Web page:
Beer and I have a history.
Some of it isn’t pretty, I’ll admit. When I first met beer, he was cheap, easy, and plentiful. I was a college student, and didn’t much care what kind of beer I drank, so long as I drank too much of it. Entirely silly of me, and I paid the price for my silliness in more ways than one.
The first time it occurred to me to care what a beer tasted like was when a local bar in Williamsburg, VA, where I went to school, started a green bottle beer special on certain nights of the week. Suddenly, fairly decent beer was as affordable as crappy beer, so I began to like fairly decent beer. Still, I was far from a connoisseur.
Many years later, I became pregnant with my daughter and had to give up beer entirely. By then, I’d learned to moderate my beer intake (most of the time), and I’d discovered a beer that I loved in moderation: Sierra Nevada Pale Ale. I found this beer in a restaurant that no longer exists—Ed and Fred’s Desert Moon—in a town I no longer inhabit—Lexington, KY. The beer comes in this lovely brown bottle with a green and yellow label that seems to say, Hey, I know I’m cool. We don’t have to discuss it, do we?
I certainly found it easier not to discuss the awesomeness of Sierra Nevada after having to give him up. So I walked away from beer, and tried not to look back too often.
After I had my daughter, the only beer I ever wanted to drink was Sierra Nevada Pale Ale. Everything else tasted like—well, like beer. The cheap, easy, plentiful kind.
I had my favorite beer—just one—every evening around 5 o’clock. Or while bathing my daughter—and later my son, after another nine-month hiatus from beer. Or while talking to a great friend over a rare, uninterrupted dinner. OK, sometimes I had wine. But that was only a little jaunt, an experiment, just to see how the classy people live. Beer knew I wasn’t serious.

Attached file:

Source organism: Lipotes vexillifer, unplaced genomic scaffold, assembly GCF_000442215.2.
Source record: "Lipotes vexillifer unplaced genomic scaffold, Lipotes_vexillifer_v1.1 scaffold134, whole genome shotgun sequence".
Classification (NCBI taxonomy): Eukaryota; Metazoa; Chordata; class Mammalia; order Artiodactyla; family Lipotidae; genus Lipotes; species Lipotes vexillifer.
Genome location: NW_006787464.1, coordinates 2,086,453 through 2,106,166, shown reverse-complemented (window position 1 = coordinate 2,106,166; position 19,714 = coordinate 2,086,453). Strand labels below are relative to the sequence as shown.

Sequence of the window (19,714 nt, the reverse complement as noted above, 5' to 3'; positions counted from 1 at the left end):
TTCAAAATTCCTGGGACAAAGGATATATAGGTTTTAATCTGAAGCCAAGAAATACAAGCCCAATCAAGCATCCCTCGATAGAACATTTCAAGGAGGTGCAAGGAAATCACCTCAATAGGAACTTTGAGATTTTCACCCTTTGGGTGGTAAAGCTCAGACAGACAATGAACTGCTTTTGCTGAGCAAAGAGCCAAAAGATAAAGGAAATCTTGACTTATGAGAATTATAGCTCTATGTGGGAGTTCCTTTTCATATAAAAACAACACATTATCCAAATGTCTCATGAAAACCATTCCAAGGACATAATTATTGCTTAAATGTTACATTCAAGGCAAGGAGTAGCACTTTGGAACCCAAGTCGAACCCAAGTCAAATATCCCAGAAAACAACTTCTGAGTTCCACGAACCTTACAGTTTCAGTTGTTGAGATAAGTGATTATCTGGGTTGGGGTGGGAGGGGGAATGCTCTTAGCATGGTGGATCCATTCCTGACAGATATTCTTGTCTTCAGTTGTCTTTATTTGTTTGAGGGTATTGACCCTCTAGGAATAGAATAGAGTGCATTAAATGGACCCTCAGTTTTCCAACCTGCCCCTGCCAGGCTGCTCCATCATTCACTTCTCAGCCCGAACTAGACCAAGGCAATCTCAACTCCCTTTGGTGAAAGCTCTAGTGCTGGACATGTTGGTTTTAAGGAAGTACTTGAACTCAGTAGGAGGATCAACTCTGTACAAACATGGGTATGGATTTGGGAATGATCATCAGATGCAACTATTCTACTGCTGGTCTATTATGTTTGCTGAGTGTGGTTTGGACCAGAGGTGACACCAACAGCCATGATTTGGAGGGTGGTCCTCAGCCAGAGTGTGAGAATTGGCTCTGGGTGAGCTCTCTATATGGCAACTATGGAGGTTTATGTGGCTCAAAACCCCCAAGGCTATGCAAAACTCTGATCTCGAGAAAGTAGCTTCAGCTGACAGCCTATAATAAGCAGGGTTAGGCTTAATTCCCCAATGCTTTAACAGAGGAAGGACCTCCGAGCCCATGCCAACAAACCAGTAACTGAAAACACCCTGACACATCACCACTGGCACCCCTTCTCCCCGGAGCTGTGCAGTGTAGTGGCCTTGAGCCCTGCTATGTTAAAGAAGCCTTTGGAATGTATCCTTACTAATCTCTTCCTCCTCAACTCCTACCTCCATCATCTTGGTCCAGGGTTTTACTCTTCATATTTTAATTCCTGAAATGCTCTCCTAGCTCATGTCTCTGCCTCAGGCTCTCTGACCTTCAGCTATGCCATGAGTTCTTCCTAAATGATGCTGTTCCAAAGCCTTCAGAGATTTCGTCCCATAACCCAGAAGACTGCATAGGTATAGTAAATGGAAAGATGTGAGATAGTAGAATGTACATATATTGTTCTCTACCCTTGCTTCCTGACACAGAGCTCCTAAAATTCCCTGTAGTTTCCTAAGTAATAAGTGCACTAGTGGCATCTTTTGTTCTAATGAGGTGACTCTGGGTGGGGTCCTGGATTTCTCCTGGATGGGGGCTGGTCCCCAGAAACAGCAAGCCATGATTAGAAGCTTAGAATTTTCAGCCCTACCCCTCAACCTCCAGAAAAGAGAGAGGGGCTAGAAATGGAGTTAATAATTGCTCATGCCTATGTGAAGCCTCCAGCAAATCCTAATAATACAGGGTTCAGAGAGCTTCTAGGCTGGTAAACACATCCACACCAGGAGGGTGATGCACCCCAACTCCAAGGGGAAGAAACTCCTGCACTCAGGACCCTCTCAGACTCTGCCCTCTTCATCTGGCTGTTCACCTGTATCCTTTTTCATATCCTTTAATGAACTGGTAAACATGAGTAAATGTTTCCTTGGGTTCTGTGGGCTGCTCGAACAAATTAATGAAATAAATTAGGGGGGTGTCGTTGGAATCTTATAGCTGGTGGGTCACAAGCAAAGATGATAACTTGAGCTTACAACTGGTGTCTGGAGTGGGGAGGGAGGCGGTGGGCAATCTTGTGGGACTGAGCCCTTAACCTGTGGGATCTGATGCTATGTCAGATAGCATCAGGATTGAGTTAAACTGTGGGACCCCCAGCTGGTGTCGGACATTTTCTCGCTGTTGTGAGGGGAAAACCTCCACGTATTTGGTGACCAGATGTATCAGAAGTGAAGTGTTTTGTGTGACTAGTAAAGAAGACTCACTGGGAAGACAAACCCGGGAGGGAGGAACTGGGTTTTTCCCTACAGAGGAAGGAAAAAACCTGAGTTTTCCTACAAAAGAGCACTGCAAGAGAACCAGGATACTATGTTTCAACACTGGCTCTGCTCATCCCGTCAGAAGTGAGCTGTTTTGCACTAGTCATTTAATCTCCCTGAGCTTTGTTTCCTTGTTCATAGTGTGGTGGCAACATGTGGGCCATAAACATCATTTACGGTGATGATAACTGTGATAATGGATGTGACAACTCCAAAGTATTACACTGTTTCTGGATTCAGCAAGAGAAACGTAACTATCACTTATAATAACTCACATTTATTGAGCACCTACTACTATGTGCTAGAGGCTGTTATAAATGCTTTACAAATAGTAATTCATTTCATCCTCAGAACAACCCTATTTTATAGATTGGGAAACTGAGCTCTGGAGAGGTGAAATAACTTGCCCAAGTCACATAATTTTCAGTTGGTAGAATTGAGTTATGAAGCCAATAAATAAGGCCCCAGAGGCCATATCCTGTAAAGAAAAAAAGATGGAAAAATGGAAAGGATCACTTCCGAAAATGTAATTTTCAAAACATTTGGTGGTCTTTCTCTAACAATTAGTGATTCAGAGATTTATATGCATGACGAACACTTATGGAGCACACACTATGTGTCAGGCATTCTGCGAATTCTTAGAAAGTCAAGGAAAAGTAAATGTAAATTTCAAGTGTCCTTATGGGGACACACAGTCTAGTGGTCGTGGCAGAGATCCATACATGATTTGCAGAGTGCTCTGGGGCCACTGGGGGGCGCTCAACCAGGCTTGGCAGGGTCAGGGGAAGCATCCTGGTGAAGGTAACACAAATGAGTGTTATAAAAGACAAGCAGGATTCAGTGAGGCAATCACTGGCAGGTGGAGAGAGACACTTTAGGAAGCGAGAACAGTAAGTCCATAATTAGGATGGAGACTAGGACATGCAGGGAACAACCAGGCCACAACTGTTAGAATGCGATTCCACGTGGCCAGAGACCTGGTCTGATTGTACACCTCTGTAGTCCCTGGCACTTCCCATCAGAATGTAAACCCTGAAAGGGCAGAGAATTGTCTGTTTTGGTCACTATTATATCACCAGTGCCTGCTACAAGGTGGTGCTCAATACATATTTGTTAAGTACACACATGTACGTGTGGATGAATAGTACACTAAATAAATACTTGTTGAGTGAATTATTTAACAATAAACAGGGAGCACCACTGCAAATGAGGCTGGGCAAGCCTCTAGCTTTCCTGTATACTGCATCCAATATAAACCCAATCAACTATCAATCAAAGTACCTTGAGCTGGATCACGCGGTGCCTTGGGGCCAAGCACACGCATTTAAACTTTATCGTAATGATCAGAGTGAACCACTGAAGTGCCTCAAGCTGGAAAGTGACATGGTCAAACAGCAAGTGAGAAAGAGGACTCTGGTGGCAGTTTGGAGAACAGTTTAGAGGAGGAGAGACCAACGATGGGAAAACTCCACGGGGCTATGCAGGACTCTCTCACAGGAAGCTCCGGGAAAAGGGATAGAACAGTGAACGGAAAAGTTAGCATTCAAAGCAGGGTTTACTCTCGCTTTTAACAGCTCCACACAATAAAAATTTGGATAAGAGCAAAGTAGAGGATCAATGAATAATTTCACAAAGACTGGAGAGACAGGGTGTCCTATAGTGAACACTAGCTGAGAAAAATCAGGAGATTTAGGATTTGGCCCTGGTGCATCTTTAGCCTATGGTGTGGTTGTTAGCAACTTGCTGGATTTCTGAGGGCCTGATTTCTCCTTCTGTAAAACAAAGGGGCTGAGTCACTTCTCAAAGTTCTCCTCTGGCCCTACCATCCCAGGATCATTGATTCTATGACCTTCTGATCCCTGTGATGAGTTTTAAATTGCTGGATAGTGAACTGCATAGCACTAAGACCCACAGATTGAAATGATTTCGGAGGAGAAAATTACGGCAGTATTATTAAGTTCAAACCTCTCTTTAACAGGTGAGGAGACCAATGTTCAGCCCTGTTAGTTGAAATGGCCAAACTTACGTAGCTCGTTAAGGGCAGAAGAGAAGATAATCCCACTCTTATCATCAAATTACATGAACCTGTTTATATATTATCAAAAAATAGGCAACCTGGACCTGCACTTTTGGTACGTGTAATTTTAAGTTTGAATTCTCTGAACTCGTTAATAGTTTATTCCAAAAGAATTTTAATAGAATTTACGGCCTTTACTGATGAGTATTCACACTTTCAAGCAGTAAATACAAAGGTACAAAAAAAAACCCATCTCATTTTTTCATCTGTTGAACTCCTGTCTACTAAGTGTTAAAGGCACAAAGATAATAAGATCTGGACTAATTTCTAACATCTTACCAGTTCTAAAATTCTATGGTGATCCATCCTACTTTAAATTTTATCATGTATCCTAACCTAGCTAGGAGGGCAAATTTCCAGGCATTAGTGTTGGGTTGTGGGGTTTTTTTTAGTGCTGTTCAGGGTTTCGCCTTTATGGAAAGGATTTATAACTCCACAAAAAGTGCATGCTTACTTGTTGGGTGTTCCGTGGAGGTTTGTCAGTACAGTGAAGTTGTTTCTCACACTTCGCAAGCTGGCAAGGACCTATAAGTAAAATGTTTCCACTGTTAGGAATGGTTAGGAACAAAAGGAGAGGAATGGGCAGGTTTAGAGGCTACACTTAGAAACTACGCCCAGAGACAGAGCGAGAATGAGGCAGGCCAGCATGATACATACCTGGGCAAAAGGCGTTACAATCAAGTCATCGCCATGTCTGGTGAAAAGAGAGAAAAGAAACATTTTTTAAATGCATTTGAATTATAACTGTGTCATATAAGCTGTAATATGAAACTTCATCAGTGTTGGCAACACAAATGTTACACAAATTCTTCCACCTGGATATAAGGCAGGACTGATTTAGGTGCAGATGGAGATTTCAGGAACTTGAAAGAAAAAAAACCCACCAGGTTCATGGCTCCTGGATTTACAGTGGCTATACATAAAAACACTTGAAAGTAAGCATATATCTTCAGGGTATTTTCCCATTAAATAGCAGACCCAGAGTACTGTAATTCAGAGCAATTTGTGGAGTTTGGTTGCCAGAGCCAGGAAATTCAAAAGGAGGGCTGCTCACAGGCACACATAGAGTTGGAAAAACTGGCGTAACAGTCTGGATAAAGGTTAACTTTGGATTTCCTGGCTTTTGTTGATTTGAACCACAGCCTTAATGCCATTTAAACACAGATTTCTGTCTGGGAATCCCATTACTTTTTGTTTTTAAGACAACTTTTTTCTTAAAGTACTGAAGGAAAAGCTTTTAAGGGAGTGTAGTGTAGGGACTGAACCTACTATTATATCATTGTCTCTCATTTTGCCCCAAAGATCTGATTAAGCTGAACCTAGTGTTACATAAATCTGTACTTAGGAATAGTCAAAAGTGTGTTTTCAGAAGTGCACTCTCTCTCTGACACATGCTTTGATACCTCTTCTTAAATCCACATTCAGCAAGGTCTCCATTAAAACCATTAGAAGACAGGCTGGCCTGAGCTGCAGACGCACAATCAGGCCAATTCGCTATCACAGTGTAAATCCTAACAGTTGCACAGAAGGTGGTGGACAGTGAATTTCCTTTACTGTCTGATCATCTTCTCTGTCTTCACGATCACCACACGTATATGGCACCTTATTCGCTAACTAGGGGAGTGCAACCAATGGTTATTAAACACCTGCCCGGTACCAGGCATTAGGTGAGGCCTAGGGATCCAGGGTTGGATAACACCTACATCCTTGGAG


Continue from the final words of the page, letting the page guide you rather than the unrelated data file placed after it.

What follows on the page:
My husband, who also likes beer but enjoys a greater variety, often joined me in this evening beer. It was a way, as a friend of mine says, to take the edge off after a long day. Over time, my husband and I have developed our love of a daily beer into a ritual we call our “time.” We sit together in our living room, in matching recliners that don’t look like recliners, and spend half an hour (or sometimes a full hour) drinking a beer and talking. About our day, our work, our ideas, concerns, plans, hopes. Sometimes we don’t have any beer—like if we have to go somewhere afterwards, or if one of us is sick. The point, of course, is the time, not the beer. (If you’re wondering where our kids are while we’re relaxing like this, they are eating their dinner or taking a shower or playing on the computer or playing in their rooms. They sometimes come in to ask a question: it is answered swiftly, and they are sent on their way. I highly recommend this half hour of time for a marriage with children—we have found that we must guard it dearly.)
So. The beer. When it’s there, it is a small pleasure at the end of the day. And, as I’ve gained distance from my pregnancies, I’ve branched out in my tastes. Last spring, on a trip to Richmond, VA, I discovered a beer I like just as much as my old standard. This new beer is also a pale ale—Lagunitas India Pale Ale, or IPA. This beer is equal parts hoppy and tangy, with an undercurrent of fruit that promises sweet deliverance if you stick with it. I think this beer could give a mean foot rub, given the chance.